Languedoc Wines - an overview

By: Mike Bowditch

The Aude is the cradle of winemaking in theLanguedoc. Vines were first planted near Narbonne by the Romans in 118 AD andviticulture flourished in the expanding Roman colony. Today the vine is by themost important crop in the Aude and it influences not only the landscape butalso the economics and politics of the region. The region contains Languedocwines under the following AOC’s: Minervois,Corbieres,Fitou, LaClape,Cabardes,Malpere and Limoux.

Although co-operatives still dominateproduction, there are many excellent private producers. Some of them are longestablished but many come from families who have been grape growers forgenerations but have only recently decided to ‘go it alone’ and make their ownwine. The younger generation of winemakers have often gone to wine school andbroadened their knowledge further by working elsewhere and have brought hometheir expertise and fresh ideas. Other wine producers have come from otherparts of France or abroad, attracted by the extraordinary beauty of the regionand its potential to make great wine. All these producers share a common goal –to make good wine and express the unique terroir for Languedoc wines.

Vine varieties are similar to thosethroughout the Mediterranean south. Carignan and Grenache are the most widelygrown but Syrah and Mouvedre are increasingly planted, the latter performingwell near the coast. Cinsault is also popular for rosé wine as well as formingpart of the blend for many reds. Cabernet Sauvignon Merlot and Malbec make vinde pays wines throughout the Aude and are permitted in the appellationssurrounding Carcassonne. White wines are a minority but can be excellent andare made from Grenache Blanc, marsanne, roussanne and bourboulenc andvermentino while Vin de Pays whites are made from all the main internationalvarieties chardonnay, sauvignon blanc, voignier.

The varied topography and climate in theAude has given rise to a huge diversity of wine styles, from stylish sparklingwine from Limoux to brooding, spicy reds from Corbières and Fitou. Nearest thecoast is the unfortuntately named but beautiful La Clape massif which separatesNarbonne from the Mediterranean. This is the driest wine region in theLanguedoc and so the vineyards are naturally low yielding and the sea breezes andaltitude combine to give the wines a freshness and a fine structure which setsthem apart. The wines are designated Coteaux du Languedoc and producers of noteare Chateau la Roquette, Domaine Pech-Redon, Chateau de la Negly and theimpressive Domaine L’Hospitalet in La Clape.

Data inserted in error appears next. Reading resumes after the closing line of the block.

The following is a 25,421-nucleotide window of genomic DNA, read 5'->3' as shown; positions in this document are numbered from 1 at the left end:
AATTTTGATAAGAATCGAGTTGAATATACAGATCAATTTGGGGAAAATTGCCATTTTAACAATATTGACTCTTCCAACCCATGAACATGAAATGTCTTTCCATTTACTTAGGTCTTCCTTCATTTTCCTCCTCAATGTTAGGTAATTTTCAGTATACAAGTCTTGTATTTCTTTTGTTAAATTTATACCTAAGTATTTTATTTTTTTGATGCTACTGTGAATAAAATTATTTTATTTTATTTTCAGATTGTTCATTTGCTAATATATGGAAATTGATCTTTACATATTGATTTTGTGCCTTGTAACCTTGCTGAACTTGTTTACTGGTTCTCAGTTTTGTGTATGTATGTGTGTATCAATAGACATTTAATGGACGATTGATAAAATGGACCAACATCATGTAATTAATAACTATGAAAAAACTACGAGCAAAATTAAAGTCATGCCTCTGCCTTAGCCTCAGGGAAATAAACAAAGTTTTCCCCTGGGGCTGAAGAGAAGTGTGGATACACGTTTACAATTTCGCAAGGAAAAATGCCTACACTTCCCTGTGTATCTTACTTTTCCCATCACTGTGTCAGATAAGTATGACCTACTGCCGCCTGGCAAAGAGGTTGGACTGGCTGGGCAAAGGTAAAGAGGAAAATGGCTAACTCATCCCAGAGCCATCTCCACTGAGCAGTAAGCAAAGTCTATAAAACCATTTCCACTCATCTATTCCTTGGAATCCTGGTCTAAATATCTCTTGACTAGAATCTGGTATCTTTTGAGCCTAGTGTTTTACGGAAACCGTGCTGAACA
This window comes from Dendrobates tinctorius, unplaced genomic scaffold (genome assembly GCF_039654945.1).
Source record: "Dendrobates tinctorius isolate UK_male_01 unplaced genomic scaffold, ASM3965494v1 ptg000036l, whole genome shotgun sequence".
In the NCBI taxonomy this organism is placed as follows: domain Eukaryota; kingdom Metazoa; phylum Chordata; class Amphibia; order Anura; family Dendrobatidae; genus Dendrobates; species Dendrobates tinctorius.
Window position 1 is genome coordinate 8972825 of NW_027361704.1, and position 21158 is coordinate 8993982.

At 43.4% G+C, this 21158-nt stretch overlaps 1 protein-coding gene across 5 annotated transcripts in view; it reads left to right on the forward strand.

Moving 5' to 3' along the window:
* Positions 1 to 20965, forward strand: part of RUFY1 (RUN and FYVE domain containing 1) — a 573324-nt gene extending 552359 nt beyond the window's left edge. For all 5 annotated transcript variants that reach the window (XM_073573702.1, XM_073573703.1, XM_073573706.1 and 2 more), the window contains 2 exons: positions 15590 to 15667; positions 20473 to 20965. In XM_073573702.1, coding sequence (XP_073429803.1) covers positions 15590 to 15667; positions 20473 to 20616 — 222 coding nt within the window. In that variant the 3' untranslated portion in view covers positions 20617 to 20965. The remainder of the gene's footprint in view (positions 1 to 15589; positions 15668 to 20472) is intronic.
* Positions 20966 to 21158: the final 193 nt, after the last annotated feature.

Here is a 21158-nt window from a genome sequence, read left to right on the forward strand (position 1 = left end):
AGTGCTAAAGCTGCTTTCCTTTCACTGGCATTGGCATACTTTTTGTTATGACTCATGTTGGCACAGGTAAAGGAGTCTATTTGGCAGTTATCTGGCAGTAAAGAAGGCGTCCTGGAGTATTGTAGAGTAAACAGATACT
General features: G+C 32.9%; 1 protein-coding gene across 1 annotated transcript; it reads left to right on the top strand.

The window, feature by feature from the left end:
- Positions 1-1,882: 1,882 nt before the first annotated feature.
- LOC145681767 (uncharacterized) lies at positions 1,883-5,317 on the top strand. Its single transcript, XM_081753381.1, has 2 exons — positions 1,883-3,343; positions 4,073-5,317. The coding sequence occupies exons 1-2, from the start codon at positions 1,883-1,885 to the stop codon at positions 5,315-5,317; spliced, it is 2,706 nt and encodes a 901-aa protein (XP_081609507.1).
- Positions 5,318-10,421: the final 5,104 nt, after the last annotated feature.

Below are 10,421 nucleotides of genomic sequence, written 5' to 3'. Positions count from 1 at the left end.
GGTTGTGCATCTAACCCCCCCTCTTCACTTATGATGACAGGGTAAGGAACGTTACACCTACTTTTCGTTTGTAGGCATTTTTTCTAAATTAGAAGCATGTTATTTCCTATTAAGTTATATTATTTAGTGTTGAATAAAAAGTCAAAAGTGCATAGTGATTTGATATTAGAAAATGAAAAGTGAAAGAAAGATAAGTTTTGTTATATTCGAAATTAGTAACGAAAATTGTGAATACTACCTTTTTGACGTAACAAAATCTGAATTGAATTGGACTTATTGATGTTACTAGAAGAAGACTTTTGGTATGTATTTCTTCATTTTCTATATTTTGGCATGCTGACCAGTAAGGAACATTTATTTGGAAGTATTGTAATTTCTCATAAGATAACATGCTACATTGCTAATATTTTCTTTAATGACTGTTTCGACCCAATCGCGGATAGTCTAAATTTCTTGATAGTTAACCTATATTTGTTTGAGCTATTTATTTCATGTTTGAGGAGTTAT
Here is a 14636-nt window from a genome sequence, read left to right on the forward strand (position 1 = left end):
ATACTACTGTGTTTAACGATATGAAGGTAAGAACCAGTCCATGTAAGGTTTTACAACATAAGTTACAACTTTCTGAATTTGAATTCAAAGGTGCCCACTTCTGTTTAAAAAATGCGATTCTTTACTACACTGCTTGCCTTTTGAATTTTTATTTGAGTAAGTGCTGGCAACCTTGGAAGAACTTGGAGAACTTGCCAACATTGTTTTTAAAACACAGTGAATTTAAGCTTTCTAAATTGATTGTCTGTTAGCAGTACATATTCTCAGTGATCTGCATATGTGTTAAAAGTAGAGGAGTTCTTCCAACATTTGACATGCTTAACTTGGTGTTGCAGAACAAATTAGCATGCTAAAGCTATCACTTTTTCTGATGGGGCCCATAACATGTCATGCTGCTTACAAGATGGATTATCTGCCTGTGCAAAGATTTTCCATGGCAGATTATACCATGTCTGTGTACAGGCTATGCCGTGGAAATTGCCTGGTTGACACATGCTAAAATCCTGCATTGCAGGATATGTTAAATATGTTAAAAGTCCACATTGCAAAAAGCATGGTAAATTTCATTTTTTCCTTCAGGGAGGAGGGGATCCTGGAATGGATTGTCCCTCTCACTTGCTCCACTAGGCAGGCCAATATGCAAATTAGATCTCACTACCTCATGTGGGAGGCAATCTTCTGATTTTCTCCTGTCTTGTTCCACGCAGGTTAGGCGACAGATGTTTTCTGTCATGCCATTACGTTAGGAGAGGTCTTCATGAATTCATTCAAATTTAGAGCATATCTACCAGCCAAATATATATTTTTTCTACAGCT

The most extensive and varied wine region inthe Aude is the Corbières which stretches all the way from the coastal plain byNarbonne to the Mont d’ Alaric, overlooking Carcassonne and south to Mont Tauchand the foothills of the Pyrenèes. The wine legislators have officially dividedthis vast region into 11 different sub-regions to reflect the diversity ofterroir. Corbières wines comes in all colours but is predominantly red andstyles vary from fruity, rustic wines from based on Carignan for? everyday drinking to deep flavoured,herby wines of real class and ageing potential. There are over 400 producers inCorbières. Voulte Gasparets, Mansenoble, Domaine de Lastours, Domaine de GrandGres are just a few of many worth mentioning and the Cooperative at Castelmaureis the best co-op in the Languedoc.

Nestled in 2 distinct areas in the south ofCorbières, is Fitou which has the distinction of being the first table wineregion in the Languedoc to be awarded an appellation in 1948. The terrain hereis rugged and mountainous and the wines almost exclusively red, made fromCarignan and Grenache with some Syrah and Mourvedre. The wines are warm, spicyand herby with the Mount Tauch co-operative and Domaine Bertrand-Bergéparticularly good producers.

Moving from Narbonne towards Carcassonne,the climate changes with the Atlantic influences becoming increasinglypredominant. The dynamic appellation of Cabardès, north of Carcassonne,illustrates this climatic shift. The wines have to made from a blend of‘atlantic’ (ie Bordeaux) varieties such as cabernet sauvignon, franc, merlotand malbec with Mediterranean varieties, the usual suspects Grenache, Syrah,Carignan and Mourvedre. The wines combine the blackcurranty fruitiness andelegance of Bordeaux with the spice and breadth of the Mediterranean.Pennautier makes very polished Cabardès but Domaine Cabrol, Domaine O andDomaine Jouclary are also making waves. Cotes de La Malpere is similar toCabardès in that it is a cocktail of Atlantic and Mediterranean grapes with thedifference that Bordeaux varieties predominate and Carignan is forbidden. TheCo-operative of Razes dominates production but a few small produces arestarting to make their mark.

Limoux is cool climate Languedoc and isjustly famous for its sparkling wines which it has been making for 100s ofyears. Indeed locals claim the ‘champagne’ was invented in Limoux, well beforeDom Perignon worked out how to get bubbles to stay in wine. Blanquette deLimoux in the traditional fizz and is made from the Mauzac grape withchardonnay and Chenin Blanc. Cremant de Limoux is a slightly more modern styleand is largely with Chenin Blanc and Chardonnay with a dash of Pinot Noir.Another local speciality is methode ancestrale which is slightly sweet andfizzy made exclusively from Mauzac. Limoux is also well known for its stillwines made from Chardonnay, cleverly promoted by an annual auction ‘toques etclochers’ where top chefs encourage the bidding for barrels of chardonnay.

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